Last modified on Tue 04 Apr 2023

Configuration is the set of external parameters provided to an application that controls the application’s behavior in some way. It typically consists of a mixture of settings and secrets that the application will load at runtime.

The configuration system in ASP.NET Core is very flexible, allowing you to load the configuration from a wide range of locations. Also, ASP.NET Core provides the ability to easily bind this configuration to strongly typed options objects, which then you can inject into your services. This model of strongly typed configuration makes it easy to logically group settings around a given feature and lends itself well to unit testing.

The ASP.NET Core configuration model centers on two main constructs:

Configuration providers

ASP.NET Core uses configuration providers to load key-value pairs from a variety of sources. Those configuration providers can load values from files (like appsettings.json or the user secrets file), environment variables, command-line arguments, a database, or a remote service. You can even create your custom configuration provider if none of the above satisfies your needs.

We use the CreateDefaultBuilder helper method to bootstrap HostBuilder for our app. The CreateDefaultBuilder method calls ConfigureAppConfiguration and sets up a number of default configuration providers.


appsettings.json file is usually used for app configuration like connection strings, configurable parameters, etc. The configurations from this file will be used in all the environments, regardless if the application is built in debug or release modes.

But what if we want to have some configuration values that should be used only during the development time? For that exact purpose we can use appsettings.Development.json. This file is used only when running the API in debug mode, so we don't have to worry about misconfiguring our app in other environments.

The above-mentioned files are a part of the source code, meaning that they will end up in the repository. While some configuration values are not secret (e.g. task execution timings, read batch sizes...), there are almost always some values which should not be made public (e.g. connection strings, client secrets, ...). Because of that, we mostly use environment variables and cloud secrets managers for configuring the APIs in non-development environments, and user secrets in development environments.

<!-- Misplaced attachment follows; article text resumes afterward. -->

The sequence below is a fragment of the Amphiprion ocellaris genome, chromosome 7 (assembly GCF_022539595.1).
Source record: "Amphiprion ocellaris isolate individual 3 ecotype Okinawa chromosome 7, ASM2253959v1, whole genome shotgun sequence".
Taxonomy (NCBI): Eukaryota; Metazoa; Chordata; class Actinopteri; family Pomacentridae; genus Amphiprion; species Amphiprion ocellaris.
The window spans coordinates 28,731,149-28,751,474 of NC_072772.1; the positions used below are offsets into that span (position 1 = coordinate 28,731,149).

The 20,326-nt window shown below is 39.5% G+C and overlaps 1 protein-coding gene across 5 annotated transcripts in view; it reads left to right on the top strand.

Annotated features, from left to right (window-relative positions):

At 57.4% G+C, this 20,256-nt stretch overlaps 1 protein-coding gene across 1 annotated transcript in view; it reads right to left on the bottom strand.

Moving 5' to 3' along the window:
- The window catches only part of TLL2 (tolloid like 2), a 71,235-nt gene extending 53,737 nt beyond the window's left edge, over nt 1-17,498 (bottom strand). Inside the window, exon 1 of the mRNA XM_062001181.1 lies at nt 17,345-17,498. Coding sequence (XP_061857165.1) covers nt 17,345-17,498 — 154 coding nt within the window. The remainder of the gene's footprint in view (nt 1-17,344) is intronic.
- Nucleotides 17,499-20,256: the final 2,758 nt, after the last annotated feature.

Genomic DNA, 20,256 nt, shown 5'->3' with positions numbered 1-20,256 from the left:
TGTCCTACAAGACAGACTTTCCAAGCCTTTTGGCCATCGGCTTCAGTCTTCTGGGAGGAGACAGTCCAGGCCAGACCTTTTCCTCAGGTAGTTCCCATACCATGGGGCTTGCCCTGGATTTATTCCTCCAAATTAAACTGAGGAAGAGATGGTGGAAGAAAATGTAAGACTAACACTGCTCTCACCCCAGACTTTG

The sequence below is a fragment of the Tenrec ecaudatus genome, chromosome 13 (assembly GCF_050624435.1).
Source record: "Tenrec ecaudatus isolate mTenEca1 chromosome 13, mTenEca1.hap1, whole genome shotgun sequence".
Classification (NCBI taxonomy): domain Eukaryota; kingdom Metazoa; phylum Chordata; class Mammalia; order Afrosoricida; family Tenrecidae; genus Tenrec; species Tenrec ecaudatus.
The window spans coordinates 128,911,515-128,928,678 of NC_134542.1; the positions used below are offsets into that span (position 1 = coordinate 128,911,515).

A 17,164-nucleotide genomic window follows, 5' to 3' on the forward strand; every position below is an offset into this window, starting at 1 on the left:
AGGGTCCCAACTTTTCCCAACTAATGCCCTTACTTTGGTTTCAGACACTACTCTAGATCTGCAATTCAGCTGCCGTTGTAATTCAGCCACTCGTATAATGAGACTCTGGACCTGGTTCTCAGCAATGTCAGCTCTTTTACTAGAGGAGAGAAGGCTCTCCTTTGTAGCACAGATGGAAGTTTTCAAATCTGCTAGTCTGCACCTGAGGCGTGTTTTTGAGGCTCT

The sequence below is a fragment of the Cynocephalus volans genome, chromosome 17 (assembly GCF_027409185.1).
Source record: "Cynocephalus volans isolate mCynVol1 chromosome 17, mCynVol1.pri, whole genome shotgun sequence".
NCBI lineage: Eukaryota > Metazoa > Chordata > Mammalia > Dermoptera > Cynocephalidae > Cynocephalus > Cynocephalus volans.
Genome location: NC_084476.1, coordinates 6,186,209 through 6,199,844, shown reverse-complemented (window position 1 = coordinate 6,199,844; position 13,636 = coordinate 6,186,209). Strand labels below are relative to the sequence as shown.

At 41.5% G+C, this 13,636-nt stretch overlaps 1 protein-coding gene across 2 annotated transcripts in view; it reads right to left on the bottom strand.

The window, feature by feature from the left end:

Options pattern

ASP.NET Core promotes the use of strongly typed settings as a way of letting configuration code adhere to the single responsibility principle and allowing the injection of configuration classes as explicit dependencies. Such settings also make testing easier. Instead of having to create an instance of IConfiguration to test a service, you can create an instance of the POCO options class.

Your options classes need to be non-abstract and have a public parameterless constructor to be eligible for binding. The binder will set any public properties that match configuration values!

To help facilitate the binding of configuration values to your custom options classes, ASP.NET Core introduces the IOptions<T> interface. This is a simple interface with a single property, Value, which contains an instance of your configured options class at runtime. To use the interface, we must first register our configuration class:


If you want to know more about where to place the configuration registrations, check out the Project structure section of this handbook.

After the registration, the configuration can be injected into services using Dependency Injection by resolving the IOptions<T> service:

private readonly ExampleSettings _options;

public ExampleService(IOptions<ExampleSettings> options)
    _options = options.Value;

Reloading configurations

Reloading is generally only available for file-based configuration providers. The Add*File extension methods (used for reading various file formats, just replace the "*" with the extension you need) include an overload with a reloadOnChange parameter. If this is set to true, the app will monitor the filesystem for changes to the file and will trigger a complete rebuild of the IConfiguration, if necessary.

public static void AddAppConfiguration(
    HostBuilderContext hostingContext,
    IConfigurationBuilder config)
        optional: true
        reloadOnChange: true);

Disclaimer: The IOptions<T> interface is registered in the DI container as a singleton, so if you need reloading functionality you should use the IOptionsSnapshot<T> interface.


If you want to know more visit these links: